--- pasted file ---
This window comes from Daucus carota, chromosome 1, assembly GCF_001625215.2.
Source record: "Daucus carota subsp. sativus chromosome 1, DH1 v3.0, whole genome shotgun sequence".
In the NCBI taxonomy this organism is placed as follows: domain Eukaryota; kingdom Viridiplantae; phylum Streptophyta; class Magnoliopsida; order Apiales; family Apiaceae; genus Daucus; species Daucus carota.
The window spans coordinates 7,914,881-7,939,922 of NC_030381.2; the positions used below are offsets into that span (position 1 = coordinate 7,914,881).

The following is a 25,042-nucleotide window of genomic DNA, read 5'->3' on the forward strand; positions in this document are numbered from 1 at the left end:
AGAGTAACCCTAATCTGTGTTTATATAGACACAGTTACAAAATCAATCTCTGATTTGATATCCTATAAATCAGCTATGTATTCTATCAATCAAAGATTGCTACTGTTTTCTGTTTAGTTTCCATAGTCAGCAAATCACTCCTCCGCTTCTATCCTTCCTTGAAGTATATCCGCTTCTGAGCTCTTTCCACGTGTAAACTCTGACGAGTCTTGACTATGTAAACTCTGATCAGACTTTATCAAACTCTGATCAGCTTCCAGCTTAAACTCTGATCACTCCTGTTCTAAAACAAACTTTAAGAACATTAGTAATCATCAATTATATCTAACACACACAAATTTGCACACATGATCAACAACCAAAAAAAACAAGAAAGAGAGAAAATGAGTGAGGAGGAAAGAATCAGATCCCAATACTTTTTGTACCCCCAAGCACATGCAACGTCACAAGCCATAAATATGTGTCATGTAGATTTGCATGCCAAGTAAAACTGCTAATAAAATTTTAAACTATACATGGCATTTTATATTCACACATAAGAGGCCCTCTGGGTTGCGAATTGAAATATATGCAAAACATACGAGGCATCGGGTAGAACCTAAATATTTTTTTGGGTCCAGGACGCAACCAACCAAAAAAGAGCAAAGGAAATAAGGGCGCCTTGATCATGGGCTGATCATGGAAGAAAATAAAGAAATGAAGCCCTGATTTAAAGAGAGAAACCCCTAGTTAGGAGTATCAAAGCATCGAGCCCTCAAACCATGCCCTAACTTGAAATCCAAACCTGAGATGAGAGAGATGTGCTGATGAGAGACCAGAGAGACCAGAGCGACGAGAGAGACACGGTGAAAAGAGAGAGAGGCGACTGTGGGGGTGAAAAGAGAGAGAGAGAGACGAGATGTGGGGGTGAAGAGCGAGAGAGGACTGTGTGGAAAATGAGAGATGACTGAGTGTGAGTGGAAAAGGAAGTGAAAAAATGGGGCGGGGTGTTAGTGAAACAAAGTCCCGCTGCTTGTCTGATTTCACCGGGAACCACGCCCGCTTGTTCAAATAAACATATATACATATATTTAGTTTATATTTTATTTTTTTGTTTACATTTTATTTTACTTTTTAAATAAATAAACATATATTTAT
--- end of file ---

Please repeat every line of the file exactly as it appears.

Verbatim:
This window comes from Daucus carota, chromosome 1, assembly GCF_001625215.2.
Source record: "Daucus carota subsp. sativus chromosome 1, DH1 v3.0, whole genome shotgun sequence".
In the NCBI taxonomy this organism is placed as follows: domain Eukaryota; kingdom Viridiplantae; phylum Streptophyta; class Magnoliopsida; order Apiales; family Apiaceae; genus Daucus; species Daucus carota.
The window spans coordinates 7,914,881-7,939,922 of NC_030381.2; the positions used below are offsets into that span (position 1 = coordinate 7,914,881).

The following is a 25,042-nucleotide window of genomic DNA, read 5'->3' on the forward strand; positions in this document are numbered from 1 at the left end:
AGAGTAACCCTAATCTGTGTTTATATAGACACAGTTACAAAATCAATCTCTGATTTGATATCCTATAAATCAGCTATGTATTCTATCAATCAAAGATTGCTACTGTTTTCTGTTTAGTTTCCATAGTCAGCAAATCACTCCTCCGCTTCTATCCTTCCTTGAAGTATATCCGCTTCTGAGCTCTTTCCACGTGTAAACTCTGACGAGTCTTGACTATGTAAACTCTGATCAGACTTTATCAAACTCTGATCAGCTTCCAGCTTAAACTCTGATCACTCCTGTTCTAAAACAAACTTTAAGAACATTAGTAATCATCAATTATATCTAACACACACAAATTTGCACACATGATCAACAACCAAAAAAAACAAGAAAGAGAGAAAATGAGTGAGGAGGAAAGAATCAGATCCCAATACTTTTTGTACCCCCAAGCACATGCAACGTCACAAGCCATAAATATGTGTCATGTAGATTTGCATGCCAAGTAAAACTGCTAATAAAATTTTAAACTATACATGGCATTTTATATTCACACATAAGAGGCCCTCTGGGTTGCGAATTGAAATATATGCAAAACATACGAGGCATCGGGTAGAACCTAAATATTTTTTTGGGTCCAGGACGCAACCAACCAAAAAAGAGCAAAGGAAATAAGGGCGCCTTGATCATGGGCTGATCATGGAAGAAAATAAAGAAATGAAGCCCTGATTTAAAGAGAGAAACCCCTAGTTAGGAGTATCAAAGCATCGAGCCCTCAAACCATGCCCTAACTTGAAATCCAAACCTGAGATGAGAGAGATGTGCTGATGAGAGACCAGAGAGACCAGAGCGACGAGAGAGACACGGTGAAAAGAGAGAGAGGCGACTGTGGGGGTGAAAAGAGAGAGAGAGAGACGAGATGTGGGGGTGAAGAGCGAGAGAGGACTGTGTGGAAAATGAGAGATGACTGAGTGTGAGTGGAAAAGGAAGTGAAAAAATGGGGCGGGGTGTTAGTGAAACAAAGTCCCGCTGCTTGTCTGATTTCACCGGGAACCACGCCCGCTTGTTCAAATAAACATATATACATATATTTAGTTTATATTTTATTTTTTTGTTTACATTTTATTTTACTTTTTAAATAAATAAACATATATTTAT